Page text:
<li>Donec Egestas Duis LLC</li>
      <li>Tincidunt Nibh Phasellus Company</li>
   </ul>
   <ul class="distributor">
      <li>Egestas Nunc Sed Company</li>
      <li>Hendrerit A Arcu Institute</li>
      <li>Molestie Sed Id Incorporated</li>
      <li>Ut Quam Vel Company</li>
      <li>Donec Egestas Duis LLC</li>
      <li>Tincidunt Nibh Phasellus Company</li>
   </ul>
</section>
5

First, I'd restructure the HTML. Having a div for every single line of text is overkill. All you need are 4 divs then paragraphs for the text.

Containing div
Three column divs
paragraphs for text

<div id="wrap">
    <?php include 'menu.php'; ?>

    <div class="inner body">
    <section class="round-border">

        <div class="distributors-row">
            <div class="distributor-left">
              <p>Praesent Luctus Company</p>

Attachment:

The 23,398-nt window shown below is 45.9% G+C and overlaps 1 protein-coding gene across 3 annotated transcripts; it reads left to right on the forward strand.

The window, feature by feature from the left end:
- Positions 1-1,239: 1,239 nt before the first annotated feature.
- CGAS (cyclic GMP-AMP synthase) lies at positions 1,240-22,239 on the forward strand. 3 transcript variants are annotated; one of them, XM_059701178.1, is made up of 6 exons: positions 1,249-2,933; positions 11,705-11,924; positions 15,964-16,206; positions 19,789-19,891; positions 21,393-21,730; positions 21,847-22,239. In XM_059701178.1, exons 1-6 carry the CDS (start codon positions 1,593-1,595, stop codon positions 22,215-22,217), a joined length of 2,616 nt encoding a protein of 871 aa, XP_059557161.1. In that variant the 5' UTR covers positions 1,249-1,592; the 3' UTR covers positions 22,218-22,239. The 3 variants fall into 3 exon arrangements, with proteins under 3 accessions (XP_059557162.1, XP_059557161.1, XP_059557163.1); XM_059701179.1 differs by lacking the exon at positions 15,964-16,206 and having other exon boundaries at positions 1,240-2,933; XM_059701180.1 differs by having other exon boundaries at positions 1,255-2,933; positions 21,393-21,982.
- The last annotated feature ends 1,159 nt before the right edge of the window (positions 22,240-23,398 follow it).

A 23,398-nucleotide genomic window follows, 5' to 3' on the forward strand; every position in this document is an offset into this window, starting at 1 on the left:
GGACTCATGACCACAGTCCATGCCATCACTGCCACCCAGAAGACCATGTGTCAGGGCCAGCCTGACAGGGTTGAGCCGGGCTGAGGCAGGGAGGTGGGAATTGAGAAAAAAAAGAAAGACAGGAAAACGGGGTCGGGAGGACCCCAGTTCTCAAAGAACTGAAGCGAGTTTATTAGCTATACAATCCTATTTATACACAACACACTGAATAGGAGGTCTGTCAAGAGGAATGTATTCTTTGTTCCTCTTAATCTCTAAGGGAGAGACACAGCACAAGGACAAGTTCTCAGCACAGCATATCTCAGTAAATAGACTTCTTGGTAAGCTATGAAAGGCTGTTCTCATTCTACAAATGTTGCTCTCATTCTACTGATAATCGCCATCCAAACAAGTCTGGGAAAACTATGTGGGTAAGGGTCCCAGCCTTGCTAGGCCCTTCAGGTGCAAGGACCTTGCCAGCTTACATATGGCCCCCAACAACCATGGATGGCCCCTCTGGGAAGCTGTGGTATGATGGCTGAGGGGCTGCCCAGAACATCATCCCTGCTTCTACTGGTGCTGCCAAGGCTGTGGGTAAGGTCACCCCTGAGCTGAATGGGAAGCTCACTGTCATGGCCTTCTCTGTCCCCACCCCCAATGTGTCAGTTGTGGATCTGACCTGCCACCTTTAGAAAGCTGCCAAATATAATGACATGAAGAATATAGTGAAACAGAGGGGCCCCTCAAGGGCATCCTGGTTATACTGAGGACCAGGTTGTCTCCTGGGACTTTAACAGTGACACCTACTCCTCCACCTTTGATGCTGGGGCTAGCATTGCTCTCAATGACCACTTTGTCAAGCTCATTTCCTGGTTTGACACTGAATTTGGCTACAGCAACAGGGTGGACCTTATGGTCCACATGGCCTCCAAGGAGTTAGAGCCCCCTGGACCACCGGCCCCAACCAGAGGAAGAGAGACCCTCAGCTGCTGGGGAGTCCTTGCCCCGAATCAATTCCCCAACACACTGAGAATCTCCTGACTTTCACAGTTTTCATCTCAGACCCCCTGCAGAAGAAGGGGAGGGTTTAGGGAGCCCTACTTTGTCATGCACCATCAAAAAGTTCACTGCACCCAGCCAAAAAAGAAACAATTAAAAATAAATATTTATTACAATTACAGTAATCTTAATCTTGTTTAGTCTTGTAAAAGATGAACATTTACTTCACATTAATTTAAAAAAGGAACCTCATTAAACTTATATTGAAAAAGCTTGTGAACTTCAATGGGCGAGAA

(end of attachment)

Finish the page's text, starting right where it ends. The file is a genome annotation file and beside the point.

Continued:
<p>Praesent Luctus Company</p>
              <p>Praesent Luctus Company</p>
              <p>Praesent Luctus Company</p>
          </div>
            <div class="distributor-middle">
              <p>Praesent Luctus Company</p>
              <p>Praesent Luctus Company</p>
              <p>Praesent Luctus Company</p>
              <p>Praesent Luctus Company</p></div>
            <div class="distributor-right">
              <p>Praesent Luctus Company</p>
              <p>Praesent Luctus Company</p>
              <p>Praesent Luctus Company</p>
              <p>Praesent Luctus Company</p></div>
        </div>
        </section>

    </div>

Ultimately this will make editing much easier.

Then some simple adjustments to the CSS make it play nicely:

body {
    background-color: #eee;
    background-image: url(../images/patterns/light_toast.png);
    color: rgba(102, 102, 102, 1);
    font-family: 'Open Sans', sans-serif;
    font-size: 16px;
    margin:0px;
    padding:0px;
}

.inner {
    margin: 0 auto;
    max-width: 940px;
    padding: 0 40px;
}


.distributors-row > div { 
    float: left;
    width: 33.3%;
    margin-left: none;
    padding: 5px 0;
    text-align: left; } */ one CSS definition for all 3 columns */